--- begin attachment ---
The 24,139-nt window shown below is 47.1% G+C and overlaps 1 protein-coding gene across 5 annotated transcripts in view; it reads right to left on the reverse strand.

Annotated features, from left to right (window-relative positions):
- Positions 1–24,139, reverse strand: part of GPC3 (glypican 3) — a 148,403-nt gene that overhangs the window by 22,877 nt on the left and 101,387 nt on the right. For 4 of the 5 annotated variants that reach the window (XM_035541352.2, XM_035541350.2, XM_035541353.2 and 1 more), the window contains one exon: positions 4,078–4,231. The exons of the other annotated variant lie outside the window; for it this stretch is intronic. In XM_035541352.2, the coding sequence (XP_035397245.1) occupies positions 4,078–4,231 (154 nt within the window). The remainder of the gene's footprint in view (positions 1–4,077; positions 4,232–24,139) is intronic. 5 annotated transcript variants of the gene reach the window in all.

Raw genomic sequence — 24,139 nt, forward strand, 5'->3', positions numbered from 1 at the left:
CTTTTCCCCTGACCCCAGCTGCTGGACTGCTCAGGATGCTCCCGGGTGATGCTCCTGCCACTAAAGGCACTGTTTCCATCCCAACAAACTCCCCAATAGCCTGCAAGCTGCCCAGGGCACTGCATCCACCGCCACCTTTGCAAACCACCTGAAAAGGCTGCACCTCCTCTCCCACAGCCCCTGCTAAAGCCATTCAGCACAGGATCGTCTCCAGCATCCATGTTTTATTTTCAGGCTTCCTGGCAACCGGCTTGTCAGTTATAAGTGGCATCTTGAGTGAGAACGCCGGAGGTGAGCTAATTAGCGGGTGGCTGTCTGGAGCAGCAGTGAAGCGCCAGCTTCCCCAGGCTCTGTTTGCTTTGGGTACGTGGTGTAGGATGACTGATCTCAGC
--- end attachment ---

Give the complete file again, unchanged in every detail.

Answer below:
The 24,139-nt window shown below is 47.1% G+C and overlaps 1 protein-coding gene across 5 annotated transcripts in view; it reads right to left on the reverse strand.

Annotated features, from left to right (window-relative positions):
- Positions 1–24,139, reverse strand: part of GPC3 (glypican 3) — a 148,403-nt gene that overhangs the window by 22,877 nt on the left and 101,387 nt on the right. For 4 of the 5 annotated variants that reach the window (XM_035541352.2, XM_035541350.2, XM_035541353.2 and 1 more), the window contains one exon: positions 4,078–4,231. The exons of the other annotated variant lie outside the window; for it this stretch is intronic. In XM_035541352.2, the coding sequence (XP_035397245.1) occupies positions 4,078–4,231 (154 nt within the window). The remainder of the gene's footprint in view (positions 1–4,077; positions 4,232–24,139) is intronic. 5 annotated transcript variants of the gene reach the window in all.

Raw genomic sequence — 24,139 nt, forward strand, 5'->3', positions numbered from 1 at the left:
CTTTTCCCCTGACCCCAGCTGCTGGACTGCTCAGGATGCTCCCGGGTGATGCTCCTGCCACTAAAGGCACTGTTTCCATCCCAACAAACTCCCCAATAGCCTGCAAGCTGCCCAGGGCACTGCATCCACCGCCACCTTTGCAAACCACCTGAAAAGGCTGCACCTCCTCTCCCACAGCCCCTGCTAAAGCCATTCAGCACAGGATCGTCTCCAGCATCCATGTTTTATTTTCAGGCTTCCTGGCAACCGGCTTGTCAGTTATAAGTGGCATCTTGAGTGAGAACGCCGGAGGTGAGCTAATTAGCGGGTGGCTGTCTGGAGCAGCAGTGAAGCGCCAGCTTCCCCAGGCTCTGTTTGCTTTGGGTACGTGGTGTAGGATGACTGATCTCAGC